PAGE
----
Atimoyoo: an armed man in traditional dress
Atimoyoo: an armed man in traditional dress
(image details)

Indigenous Understandings of Treaty

According to the Elders our rights are not granted by the Canadian Constitution instead it is bestowed upon us by the Creator and recognized by the making of Treaty.12 Indigenous rights are inherent.13 The inherent authority to governance cannot be granted by any foreign government. The United Nations Special Rapporteur on Treaties Miguel Alfonso Martinez determined that the Treaties negotiated and concluded with the British Crown are international agreements.14 This is the same understanding as our Elders. From an Indigenous worldview, Treaty reinforces the inherent authority. It is the legal framework that Indigenous Peoples operate from. The Elders understandings of Treaty are peace and friendship agreements not land surrender agreements.15 These peace and friendship agreements provide for two parallel legal systems that were intended to co-exist, each party respecting the authority of the other.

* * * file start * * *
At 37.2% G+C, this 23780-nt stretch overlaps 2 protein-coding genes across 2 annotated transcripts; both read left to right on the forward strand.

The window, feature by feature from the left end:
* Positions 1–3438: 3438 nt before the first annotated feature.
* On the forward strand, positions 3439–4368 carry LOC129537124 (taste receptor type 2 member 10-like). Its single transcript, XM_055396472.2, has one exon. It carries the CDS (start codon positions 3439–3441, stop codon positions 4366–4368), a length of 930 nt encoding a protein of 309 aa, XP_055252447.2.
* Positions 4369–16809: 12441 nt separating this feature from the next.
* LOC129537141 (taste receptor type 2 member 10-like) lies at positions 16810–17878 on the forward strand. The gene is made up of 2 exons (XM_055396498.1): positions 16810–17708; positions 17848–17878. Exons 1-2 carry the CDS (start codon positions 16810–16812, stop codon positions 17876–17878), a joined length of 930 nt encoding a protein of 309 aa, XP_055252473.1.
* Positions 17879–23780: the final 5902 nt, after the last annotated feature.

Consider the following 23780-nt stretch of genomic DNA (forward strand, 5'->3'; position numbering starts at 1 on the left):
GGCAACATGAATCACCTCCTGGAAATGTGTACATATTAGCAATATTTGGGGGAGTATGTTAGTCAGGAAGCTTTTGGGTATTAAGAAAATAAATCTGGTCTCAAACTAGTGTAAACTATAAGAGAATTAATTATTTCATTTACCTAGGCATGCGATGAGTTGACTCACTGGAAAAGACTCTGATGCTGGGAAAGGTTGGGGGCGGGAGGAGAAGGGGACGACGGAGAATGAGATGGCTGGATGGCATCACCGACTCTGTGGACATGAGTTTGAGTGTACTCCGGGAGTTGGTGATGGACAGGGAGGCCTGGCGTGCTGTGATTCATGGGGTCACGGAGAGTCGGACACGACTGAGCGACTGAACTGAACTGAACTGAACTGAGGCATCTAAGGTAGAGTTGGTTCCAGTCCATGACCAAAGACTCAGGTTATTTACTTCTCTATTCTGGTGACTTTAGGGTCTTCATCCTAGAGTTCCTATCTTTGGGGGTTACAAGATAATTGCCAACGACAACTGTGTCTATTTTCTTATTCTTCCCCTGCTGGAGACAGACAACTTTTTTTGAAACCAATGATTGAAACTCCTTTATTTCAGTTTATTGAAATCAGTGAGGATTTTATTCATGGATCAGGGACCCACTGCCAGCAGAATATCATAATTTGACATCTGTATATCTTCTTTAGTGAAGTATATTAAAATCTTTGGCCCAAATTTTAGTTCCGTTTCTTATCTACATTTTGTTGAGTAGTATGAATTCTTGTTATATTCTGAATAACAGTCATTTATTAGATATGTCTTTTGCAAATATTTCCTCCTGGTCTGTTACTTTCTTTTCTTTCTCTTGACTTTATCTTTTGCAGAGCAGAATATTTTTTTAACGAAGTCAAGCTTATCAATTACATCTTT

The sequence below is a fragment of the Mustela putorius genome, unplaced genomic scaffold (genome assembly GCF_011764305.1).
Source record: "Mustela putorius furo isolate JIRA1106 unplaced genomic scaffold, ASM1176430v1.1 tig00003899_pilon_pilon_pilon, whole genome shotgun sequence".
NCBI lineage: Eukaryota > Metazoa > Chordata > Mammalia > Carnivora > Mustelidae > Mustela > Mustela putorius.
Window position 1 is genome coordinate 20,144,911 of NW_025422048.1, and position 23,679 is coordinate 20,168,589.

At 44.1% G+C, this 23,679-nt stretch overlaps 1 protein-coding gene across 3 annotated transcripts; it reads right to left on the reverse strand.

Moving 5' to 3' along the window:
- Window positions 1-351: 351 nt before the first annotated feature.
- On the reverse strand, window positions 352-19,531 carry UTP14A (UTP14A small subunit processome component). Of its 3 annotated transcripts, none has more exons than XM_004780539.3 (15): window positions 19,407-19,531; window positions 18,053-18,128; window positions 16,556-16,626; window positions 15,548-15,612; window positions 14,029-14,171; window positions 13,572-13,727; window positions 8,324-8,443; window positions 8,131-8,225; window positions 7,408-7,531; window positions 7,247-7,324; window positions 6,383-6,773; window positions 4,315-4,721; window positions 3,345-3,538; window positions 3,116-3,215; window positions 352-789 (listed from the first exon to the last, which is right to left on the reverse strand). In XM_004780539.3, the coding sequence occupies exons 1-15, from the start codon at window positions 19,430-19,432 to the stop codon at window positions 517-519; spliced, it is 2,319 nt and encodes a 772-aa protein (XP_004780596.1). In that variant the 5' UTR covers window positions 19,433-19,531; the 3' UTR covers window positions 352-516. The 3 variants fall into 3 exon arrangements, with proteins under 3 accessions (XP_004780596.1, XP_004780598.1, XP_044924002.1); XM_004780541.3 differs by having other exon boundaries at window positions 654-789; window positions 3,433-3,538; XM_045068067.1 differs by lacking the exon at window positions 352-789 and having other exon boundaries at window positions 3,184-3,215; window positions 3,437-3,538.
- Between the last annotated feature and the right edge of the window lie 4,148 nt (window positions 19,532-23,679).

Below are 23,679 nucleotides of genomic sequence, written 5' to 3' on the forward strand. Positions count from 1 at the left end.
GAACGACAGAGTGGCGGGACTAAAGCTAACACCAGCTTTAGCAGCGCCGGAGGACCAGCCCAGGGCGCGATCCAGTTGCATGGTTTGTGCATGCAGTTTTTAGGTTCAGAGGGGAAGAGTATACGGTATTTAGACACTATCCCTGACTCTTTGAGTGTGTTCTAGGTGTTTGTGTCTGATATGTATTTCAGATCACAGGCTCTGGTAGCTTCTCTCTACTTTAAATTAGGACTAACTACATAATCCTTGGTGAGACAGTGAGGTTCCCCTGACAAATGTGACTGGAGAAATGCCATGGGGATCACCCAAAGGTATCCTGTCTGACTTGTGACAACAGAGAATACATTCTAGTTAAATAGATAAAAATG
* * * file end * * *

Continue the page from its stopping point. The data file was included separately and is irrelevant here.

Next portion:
Portrait of Chief Thunderchild
Chief Thunderchild
(image details)

The Elders understanding of Treaty is that Indigenous Peoples were to continue on with their way of life with control over their way of life and the land and this knowledge is passed down orally.16 At the time of Treaty, Indigenous Peoples had full authority over their way of life and the land. When Treaty was negotiated Indigenous law was the law of the land and used by the Crown to conclude Treaties. For example, in 1876 when Treaty Six was negotiated and concluded it was Cree laws that guided the negotiation process:

Portrait of Chief Poundmaker
Chief Poundmaker
(image details)

When Indigenous Peoples talk about the land and the making of treaty, we are talking about our life and the life of future generations. Land is central to that process. We have a relationship with our Creation based on a legal system designed to protect and honour the land. These are the laws that guided Cree Peoples when the Chiefs negotiated and concluded Treaty Six in 1876.17